Tuesday, January 3, 2017

Rebel armies

I went to see "Rogue One: A Star Wars Story" on New Years Day.

It recalled incidents from the Cuban revolutionary war in more than one scene.


Fighting in the `suicide squad'

He told the story of how the "suicide squad," a special unit formed in Guevara's Rebel Army column, got its name. Roberto Rodríguez, known as "Vaquerito," took the initial idea of a "commando action group" to Guevara, Tamayo explained. Guevara thought it was a good idea, he said, but pointed out that this was the name used by capitalist armies, by murderous armies. He proposed that it be called the "suicide squad."

"Actions by the `suicide squad,' " Tamayo explained, "consisted of taking a hand grenade in each hand, with the safety pin pulled, and a light machine gun across the chest, then getting as close as possible to the door of an army garrison, throwing the grenades in, and immediately entering the garrison shooting. This we did on several occasions," he said.

Tamayo recounted the experiences of fighting under Guevara's leadership from the initial stage of the revolutionary war in the mountains in the southeast of Cuba - the Sierra Maestra -to the battle of Santa Clara in the middle of the island. As Guevara's column "took the garrison of Santa Clara, the third- largest in the country," Tamayo explained, "it was the definitive blow to the dictatorship" of Fulgencio Batista, which was backed by Washington.

Tamayo outlined how, after the triumph, "Che with his tremendous capacity for work" fulfilled many duties, "working 17, 18, or 19 hours a day with only 6 hours rest".

Guevara continued his military command responsibilities even after being appointed by Cuban president Fidel Castro as president of the National Institute of Agrarian Reform (INRA) and then president of the National Bank. Later he was head of the Ministry of Industry.

"Che also represented Cuba in the United Nations, where he told the truth about imperialism in imperialism's own house," he added.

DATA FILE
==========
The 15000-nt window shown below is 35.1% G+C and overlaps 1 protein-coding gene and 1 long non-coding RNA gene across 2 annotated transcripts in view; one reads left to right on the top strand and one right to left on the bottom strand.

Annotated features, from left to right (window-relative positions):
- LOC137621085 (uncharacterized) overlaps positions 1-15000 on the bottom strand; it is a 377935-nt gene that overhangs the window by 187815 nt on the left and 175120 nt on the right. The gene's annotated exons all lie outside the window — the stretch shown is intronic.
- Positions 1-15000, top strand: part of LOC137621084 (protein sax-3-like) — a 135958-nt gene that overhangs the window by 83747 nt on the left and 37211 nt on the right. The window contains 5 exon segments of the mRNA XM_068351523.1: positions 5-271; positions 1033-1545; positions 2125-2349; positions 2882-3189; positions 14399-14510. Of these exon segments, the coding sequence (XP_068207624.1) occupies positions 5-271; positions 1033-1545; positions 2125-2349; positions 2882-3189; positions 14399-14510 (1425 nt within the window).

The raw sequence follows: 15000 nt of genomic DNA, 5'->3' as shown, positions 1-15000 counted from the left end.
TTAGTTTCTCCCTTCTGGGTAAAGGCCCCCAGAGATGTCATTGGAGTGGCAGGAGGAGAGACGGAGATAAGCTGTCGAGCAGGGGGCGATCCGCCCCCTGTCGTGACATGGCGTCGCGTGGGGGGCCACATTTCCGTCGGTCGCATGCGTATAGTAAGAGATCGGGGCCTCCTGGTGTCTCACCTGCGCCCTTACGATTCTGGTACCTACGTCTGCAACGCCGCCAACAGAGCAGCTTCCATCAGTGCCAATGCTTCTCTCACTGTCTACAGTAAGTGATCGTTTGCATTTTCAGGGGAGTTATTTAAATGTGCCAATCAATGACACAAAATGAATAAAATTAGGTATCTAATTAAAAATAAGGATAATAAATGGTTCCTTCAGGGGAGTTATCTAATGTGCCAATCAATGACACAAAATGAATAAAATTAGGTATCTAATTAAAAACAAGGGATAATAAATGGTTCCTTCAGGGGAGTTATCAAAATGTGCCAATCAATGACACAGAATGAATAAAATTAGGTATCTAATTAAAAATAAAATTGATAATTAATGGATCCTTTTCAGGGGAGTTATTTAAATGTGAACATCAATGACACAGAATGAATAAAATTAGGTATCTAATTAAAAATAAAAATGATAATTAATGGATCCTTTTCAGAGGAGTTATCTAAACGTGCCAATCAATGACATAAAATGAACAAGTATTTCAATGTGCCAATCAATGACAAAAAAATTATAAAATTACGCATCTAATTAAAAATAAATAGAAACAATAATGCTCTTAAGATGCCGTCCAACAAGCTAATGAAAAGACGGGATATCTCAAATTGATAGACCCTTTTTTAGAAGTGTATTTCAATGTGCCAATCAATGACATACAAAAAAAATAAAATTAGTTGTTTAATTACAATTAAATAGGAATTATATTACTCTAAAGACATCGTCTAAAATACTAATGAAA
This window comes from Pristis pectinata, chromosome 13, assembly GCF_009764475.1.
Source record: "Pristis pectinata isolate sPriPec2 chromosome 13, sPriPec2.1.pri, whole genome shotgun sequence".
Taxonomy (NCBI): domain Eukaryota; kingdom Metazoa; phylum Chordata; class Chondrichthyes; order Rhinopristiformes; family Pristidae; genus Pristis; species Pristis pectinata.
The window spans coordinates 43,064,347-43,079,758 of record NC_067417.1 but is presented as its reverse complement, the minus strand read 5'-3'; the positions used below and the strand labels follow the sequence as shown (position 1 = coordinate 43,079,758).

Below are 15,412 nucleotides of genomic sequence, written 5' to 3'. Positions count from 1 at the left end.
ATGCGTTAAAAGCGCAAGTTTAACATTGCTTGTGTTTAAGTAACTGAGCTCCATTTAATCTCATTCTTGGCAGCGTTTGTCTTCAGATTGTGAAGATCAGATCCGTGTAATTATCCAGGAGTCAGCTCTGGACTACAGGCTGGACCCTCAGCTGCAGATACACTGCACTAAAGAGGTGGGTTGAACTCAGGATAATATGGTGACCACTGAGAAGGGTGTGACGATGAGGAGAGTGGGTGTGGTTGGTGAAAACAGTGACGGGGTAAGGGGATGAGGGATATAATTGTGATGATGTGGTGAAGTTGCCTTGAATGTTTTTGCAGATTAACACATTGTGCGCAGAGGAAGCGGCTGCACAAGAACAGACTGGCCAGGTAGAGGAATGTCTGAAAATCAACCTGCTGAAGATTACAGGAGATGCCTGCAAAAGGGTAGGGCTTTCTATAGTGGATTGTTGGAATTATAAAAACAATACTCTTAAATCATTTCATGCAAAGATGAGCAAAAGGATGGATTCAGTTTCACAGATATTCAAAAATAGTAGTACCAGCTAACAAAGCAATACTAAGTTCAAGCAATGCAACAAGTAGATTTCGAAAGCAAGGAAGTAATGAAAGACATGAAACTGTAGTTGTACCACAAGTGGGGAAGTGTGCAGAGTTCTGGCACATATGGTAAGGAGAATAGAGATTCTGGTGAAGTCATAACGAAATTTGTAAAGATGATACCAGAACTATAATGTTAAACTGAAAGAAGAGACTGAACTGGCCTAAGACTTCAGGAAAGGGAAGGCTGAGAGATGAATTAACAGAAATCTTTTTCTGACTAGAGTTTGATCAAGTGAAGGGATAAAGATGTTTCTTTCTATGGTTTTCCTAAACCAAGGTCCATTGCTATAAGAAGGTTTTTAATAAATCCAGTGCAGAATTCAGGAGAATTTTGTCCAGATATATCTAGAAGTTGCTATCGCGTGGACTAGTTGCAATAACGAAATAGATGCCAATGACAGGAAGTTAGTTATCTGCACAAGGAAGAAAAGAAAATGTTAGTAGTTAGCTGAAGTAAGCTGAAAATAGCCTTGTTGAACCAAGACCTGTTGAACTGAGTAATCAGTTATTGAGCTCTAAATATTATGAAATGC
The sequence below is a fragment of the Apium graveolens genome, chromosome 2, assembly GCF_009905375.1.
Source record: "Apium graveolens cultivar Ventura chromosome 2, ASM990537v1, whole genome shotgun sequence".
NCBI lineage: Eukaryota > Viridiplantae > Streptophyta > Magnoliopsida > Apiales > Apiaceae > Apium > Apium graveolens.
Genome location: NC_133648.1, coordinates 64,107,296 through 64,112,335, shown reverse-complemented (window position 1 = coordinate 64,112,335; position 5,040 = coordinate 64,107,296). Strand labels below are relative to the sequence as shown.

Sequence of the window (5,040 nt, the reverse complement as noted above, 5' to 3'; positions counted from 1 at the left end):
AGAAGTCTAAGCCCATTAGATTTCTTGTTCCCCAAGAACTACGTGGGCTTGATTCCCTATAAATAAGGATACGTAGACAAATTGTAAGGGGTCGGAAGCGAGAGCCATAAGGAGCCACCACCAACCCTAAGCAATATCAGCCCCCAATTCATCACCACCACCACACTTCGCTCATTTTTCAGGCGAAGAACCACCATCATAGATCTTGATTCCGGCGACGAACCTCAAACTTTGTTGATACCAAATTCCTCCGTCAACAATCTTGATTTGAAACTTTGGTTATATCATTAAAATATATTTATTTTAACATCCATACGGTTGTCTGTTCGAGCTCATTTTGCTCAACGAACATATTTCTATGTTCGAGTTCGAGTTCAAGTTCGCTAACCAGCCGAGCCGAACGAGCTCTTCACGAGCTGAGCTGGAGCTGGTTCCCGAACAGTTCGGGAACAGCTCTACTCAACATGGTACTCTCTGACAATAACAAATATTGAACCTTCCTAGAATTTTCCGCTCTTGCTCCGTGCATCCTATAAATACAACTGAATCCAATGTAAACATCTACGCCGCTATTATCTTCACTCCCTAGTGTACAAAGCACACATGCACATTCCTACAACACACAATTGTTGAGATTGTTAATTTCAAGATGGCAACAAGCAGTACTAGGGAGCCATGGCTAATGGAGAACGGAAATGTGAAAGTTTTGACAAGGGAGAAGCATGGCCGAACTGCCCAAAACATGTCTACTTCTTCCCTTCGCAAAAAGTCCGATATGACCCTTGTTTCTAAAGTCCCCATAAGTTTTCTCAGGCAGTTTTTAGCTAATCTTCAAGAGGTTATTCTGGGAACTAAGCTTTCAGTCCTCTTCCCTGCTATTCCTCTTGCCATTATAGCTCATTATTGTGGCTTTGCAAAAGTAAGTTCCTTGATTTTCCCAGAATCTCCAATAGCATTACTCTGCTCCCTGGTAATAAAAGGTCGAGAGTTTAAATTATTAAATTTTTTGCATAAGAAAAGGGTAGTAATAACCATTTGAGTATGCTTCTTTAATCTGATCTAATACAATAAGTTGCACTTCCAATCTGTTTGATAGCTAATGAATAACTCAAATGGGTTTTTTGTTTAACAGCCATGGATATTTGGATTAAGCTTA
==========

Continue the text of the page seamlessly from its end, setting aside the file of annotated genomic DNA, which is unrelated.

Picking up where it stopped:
Tamayo was present at Guevara's 1961 speech at Punta del Este, Uruguay, where, at the Inter-American Economic and Social Conference sponsored by Organization of American States, Guevara scored Washington's aggression against Cuba.

In contrast to the heads of the capitalist governments who gave brief speeches, Tamayo said, "Che spoke for an hour and a half without papers or notes."

Afterward, Tamayo recounted that Guevara, in response to a journalist's question about his "former homeland," had swiftly responded, "I don't have a `former' homeland. My homeland is Argentina, my homeland is Cuba, my homeland is Latin America, my homeland is the entire world. I have more homeland than you."

When another participant in the meeting asked what sort of political education was carried out in the Rebel Army, Tamayo pointed out that he had "never been to school - where we lived there were no schools."

"There was very good political education for the entire Rebel Army," Tamayo added, "the example of Fidel and Che." In addition, the largely illiterate recruits were taught to read and write.

"After the triumph of the insurrection we began to study politics from books," he said. "All the men who were with Che took to study, in many cases up to university."

He told of how Guevara during the guerrilla war used even punishment for indiscipline in an educational way, with solitary confinement serving also as an assignment to read some books and be tested on them. "He was giving us culture," Tamayo commented.

`Che gave everything for his work'
Another questioner wanted to know whether Che was "exploited" by working so hard. Tamayo responded that "men like Che could never be exploited. Che was a man of conviction and judgment. Men like Che give everything for their responsibilities and for their work." He emphasized that "in the early years there were very few people to take on the top positions. Not only did Che work for up to 19 hours, but Fidel, Raúl, and all the top leaders" worked very hard. "That is why Che is an example. That is why I say Che is the communist of the 21st century."

Asked about the place land reform had played in winning peasants like him and his father to the revolution, Urbano remarked, "I believe it was one of the fairest measures of the revolution, giving the peasants the land they had worked for years, which was in the hands of exploiters and big companies."

"I can say land reform is still in force in Cuba," he said. "Even the previously state-run lands have been turned into agricultural and livestock cooperatives. It has been handed back to the agricultural workers and they have become masters of the land.

"The state-owned land has been handed over to those who want to work it," Tamayo emphasized, "so that today I can say we have even more agrarian reform!"

Tamayo concluded his presentation saying that "Che was dedicated to work, and dedicated to the welfare of humanity. It was for the welfare of humanity that he gave his life."  



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